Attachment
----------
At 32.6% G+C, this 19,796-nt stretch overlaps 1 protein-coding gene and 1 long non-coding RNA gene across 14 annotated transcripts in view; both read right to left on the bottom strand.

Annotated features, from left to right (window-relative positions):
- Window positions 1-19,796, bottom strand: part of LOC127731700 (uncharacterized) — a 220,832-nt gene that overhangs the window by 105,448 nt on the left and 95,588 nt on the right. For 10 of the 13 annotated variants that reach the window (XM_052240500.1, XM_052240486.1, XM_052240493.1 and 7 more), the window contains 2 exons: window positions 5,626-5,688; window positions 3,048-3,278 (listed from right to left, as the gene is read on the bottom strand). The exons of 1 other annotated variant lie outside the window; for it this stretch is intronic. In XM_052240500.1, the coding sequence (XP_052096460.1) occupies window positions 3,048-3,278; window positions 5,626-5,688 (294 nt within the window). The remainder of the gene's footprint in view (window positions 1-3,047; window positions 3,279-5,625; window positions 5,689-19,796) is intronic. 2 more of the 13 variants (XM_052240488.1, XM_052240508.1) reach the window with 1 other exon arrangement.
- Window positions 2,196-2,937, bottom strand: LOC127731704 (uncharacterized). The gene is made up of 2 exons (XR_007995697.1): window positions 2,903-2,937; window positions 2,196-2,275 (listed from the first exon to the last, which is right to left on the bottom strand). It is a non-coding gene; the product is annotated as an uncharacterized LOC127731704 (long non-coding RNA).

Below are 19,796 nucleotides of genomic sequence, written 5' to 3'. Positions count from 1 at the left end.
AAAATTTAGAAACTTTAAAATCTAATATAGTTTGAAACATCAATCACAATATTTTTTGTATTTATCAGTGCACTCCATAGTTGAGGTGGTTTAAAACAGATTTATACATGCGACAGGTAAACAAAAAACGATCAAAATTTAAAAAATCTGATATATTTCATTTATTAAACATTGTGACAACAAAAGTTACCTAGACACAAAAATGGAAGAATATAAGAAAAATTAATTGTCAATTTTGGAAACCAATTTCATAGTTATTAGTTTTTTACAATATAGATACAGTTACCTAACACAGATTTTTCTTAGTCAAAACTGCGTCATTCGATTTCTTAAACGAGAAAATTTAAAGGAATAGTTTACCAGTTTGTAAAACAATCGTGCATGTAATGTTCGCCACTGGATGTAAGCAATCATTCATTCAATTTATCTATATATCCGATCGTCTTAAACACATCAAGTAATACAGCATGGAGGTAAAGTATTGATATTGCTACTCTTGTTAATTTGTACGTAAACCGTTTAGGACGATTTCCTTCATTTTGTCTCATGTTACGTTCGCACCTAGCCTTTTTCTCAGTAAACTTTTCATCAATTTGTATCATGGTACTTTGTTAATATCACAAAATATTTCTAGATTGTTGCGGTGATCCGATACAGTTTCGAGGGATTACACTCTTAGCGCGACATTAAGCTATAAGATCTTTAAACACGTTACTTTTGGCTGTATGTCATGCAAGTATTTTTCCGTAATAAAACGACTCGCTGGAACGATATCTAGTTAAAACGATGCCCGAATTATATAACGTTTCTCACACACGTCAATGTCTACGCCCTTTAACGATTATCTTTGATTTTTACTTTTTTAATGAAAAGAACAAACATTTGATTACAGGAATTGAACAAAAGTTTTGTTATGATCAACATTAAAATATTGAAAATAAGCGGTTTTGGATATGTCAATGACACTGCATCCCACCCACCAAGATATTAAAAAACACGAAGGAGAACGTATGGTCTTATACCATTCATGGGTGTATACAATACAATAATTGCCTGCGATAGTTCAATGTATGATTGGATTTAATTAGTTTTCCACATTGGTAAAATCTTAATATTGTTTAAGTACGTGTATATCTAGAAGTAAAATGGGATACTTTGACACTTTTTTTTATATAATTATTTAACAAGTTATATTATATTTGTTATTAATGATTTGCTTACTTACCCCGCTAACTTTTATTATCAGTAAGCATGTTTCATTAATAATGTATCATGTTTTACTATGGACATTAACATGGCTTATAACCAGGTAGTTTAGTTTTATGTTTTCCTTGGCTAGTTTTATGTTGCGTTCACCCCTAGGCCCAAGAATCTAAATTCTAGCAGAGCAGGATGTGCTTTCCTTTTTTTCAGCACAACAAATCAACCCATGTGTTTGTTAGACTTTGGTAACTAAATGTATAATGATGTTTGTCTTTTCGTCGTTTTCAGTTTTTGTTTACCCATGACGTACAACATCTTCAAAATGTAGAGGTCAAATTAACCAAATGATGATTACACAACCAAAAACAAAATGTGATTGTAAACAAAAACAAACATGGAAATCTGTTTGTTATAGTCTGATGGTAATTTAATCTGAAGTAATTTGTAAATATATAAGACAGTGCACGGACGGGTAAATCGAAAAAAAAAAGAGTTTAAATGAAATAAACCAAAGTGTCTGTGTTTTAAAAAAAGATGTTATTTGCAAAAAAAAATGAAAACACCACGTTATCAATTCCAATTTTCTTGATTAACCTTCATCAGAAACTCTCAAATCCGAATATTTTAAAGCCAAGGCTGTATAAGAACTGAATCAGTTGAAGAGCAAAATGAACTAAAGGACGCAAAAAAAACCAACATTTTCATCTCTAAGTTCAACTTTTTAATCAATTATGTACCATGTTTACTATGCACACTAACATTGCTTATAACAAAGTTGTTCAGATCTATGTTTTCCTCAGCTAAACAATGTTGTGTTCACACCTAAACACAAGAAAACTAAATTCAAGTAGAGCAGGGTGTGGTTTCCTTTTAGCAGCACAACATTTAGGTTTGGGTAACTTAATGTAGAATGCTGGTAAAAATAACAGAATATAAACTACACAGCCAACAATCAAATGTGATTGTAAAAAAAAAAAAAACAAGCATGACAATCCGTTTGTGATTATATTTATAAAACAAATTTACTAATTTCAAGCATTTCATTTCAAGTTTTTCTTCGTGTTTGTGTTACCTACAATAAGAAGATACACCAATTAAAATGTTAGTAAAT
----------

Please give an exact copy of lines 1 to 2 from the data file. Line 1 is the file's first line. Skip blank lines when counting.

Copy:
At 32.6% G+C, this 19,796-nt stretch overlaps 1 protein-coding gene and 1 long non-coding RNA gene across 14 annotated transcripts in view; both read right to left on the bottom strand.

Annotated features, from left to right (window-relative positions):